exterior view entrance carson headquarters building


We help clients explore, manage and reduce embodied and operational carbon emissions. While energy efficiency and clean energy are still important parts of the decarbonization conversation, there is more to consider and address as we work to enhance the built environment. Our experienced professionals provide, measure and evaluate a range of carbonreducing and carbon-free options that align with project and operational goals.

DECARBONIZATION CASE STUDY | 20 Massachusetts Avenue | Washington, D.C.

Adaptive reuse on Capitol Hill

Repurposing an outdated office building brings a revitalized experience hub to Washington, D.C. at significant cost savings while keeping thousands of tons of carbon emissions and waste out of the environment.

metric tons of CO2e saved

tons of concrete saved

tons of steel saved

Responsible repositioning

Reducing embodied carbon through adaptive reuse achieves the social, economic, and environmental aims of 21st century architecture. This award-winning project is a comprehensive redevelopment of a former government office building into a vibrant mixed-use destination comprising of penthouse amenities, top office floors with dramatic views of the city, street level retail and a 271-key luxury Royal Sonesta brand hotel located steps away from Union Station.

The vibrancy of the public spaces, the mix of guests and local community at the street level restaurant, the completely booked conference spaces and Grand Ballroom for the 3+ years reflect urban renewal through thoughtful design.

individual workspaces and seating area

Sizeable savings

Use of field technology such as laser scanning of existing structure informed design and construction decisions, minimizing time consuming and expensive changes in the field. Building on the existing structure saved 6,905 metric tons of CO2e, which is equal to emissions from 1,488 cars in one year, or the carbon sequestered by 114,175 saplings over 10 years.

Curated components for the hotel proved off-site prefabrication to be a powerful option for quality, budget and schedule. Modular construction reduced hours on jobsite by 47,000, reduced waste by 50% and saved $500,000 in general conditions with the 10% schedule reduction.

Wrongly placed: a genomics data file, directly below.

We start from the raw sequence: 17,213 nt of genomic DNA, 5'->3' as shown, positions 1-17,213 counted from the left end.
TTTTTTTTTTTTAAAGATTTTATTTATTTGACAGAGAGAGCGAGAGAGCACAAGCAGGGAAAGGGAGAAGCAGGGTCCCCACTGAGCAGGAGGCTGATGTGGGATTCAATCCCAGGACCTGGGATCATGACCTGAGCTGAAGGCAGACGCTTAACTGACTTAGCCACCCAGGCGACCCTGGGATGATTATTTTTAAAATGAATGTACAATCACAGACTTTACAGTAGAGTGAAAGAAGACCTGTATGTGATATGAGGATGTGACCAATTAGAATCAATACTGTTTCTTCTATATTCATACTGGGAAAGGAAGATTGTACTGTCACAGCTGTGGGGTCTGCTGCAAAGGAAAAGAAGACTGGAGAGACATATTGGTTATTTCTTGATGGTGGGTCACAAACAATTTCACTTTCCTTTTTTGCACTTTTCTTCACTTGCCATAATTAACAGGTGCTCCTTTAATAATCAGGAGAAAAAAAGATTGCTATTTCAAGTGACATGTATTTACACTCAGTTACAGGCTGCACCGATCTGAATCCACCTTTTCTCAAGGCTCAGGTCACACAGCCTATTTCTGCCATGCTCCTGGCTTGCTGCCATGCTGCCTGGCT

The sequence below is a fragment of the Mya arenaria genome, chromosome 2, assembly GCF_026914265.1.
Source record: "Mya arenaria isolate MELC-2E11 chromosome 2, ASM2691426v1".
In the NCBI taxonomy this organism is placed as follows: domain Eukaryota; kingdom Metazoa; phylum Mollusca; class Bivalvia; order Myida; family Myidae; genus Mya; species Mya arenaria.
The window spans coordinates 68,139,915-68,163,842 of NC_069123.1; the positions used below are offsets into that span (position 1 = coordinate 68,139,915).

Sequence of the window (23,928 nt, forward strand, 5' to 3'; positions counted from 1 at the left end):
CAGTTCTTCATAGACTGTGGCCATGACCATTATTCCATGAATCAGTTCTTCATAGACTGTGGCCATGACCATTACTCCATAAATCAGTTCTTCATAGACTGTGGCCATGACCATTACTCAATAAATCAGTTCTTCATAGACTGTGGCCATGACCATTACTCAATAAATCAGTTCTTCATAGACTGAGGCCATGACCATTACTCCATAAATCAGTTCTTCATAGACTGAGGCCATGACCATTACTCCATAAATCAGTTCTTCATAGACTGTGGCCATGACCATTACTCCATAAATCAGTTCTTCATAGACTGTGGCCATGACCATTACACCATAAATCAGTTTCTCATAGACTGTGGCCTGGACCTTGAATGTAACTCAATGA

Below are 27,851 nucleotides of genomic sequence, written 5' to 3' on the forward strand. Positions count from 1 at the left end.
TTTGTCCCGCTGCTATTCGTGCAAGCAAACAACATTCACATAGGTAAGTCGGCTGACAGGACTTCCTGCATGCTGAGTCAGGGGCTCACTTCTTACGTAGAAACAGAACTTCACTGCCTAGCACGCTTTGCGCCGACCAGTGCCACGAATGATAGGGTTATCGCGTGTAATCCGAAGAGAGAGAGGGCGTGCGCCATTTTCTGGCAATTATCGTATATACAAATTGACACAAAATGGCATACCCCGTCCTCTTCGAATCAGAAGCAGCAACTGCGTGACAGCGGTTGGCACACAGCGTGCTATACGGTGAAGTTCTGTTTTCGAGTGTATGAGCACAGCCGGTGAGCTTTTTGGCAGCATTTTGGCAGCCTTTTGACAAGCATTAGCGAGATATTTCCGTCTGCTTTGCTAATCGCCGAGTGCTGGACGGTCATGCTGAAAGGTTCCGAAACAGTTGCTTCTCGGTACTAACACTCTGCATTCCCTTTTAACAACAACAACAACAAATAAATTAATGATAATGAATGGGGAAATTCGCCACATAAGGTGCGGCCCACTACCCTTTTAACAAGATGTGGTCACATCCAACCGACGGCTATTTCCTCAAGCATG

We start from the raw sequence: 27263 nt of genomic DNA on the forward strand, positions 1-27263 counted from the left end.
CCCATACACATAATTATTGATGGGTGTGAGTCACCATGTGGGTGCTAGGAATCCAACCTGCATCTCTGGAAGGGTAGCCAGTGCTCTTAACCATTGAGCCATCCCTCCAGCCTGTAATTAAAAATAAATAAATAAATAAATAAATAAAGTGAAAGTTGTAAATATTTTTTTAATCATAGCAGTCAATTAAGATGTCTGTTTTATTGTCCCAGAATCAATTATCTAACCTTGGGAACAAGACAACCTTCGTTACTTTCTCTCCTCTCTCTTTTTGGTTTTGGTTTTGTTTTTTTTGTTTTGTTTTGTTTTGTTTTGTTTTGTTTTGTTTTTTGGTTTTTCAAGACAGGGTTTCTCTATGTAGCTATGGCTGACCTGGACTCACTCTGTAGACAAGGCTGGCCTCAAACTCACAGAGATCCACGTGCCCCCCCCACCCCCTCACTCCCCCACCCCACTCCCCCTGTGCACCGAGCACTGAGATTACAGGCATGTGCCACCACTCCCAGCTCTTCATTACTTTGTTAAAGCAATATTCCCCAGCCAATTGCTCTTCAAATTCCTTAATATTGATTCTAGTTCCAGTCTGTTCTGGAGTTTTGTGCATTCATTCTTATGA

Integrating efficiencies

Extensive modeling and analyses of the envelope, lighting and HVAC systems informed design decisions which maximized energy efficiency. Solar studies analyzed the behavior of sunlight inside and outside the building to reduce hotspots and glare potential. Interior window shading, textured terracotta panels and matte/opaque finishes are used strategically to combat unwanted solar effects and ensure occupant comfort.

High-performance glazing contributed to more than a 20% reduction in estimated energy consumption. To protect local waterways, a green roof passively captures rainwater using low-flow filters which reduce water consumption by 40%.

Our industry accounts for 40% of global carbon emissions.

It’s time to change that.

Within the last few years, the industry has recognized that designing buildings to operate more efficiently is not enough to keep global temperatures under the 1.5-degree threshold that scientists believe will enable us to avoid the most catastrophic consequences of climate change. We must also reduce embodied carbon, defined as the carbon emitted in association with the extraction, manufacturing and transport of building materials.

Embodied carbon is found in a variety of building materials but is most heavily concentrated in steel, concrete (specifically cement), aluminum and glass. Because of this, our short-term goals are focused on structural and envelope design, using life cycle assessments to help us understand the order of magnitude impact and lower impact alternatives, such as wood, bamboo, cork, and cement alternatives.

Our structural engineering practice evaluates options ranging from “low hanging fruit” strategies, specifications and substitutions to assessing opportunities for mass timber structures. In addition, we evaluate options to make changes to envelope designs as well as influence interior materials selections through the lens of embodied carbon reduction.

We have invested in life cycle cost analysis tools to measure design embodied carbon impacts and are dedicate to educating our clients on the value of prioritizing building reuse.

Jake Zach

Decarbonization SME

Jake Zach

Senior Structural Engineer

Jake is a firm subject matter expert in embodied carbon and leads the efforts associated with our SE 2050 pledge. He has performed structural analysis, design, coordination, and specification writing for both buildings and facilities with a special emphasis in the healthcare market sector.

LEO A DALY’s 2024 Embodied Carbon Action Plan

Pillars of our Sustainability practice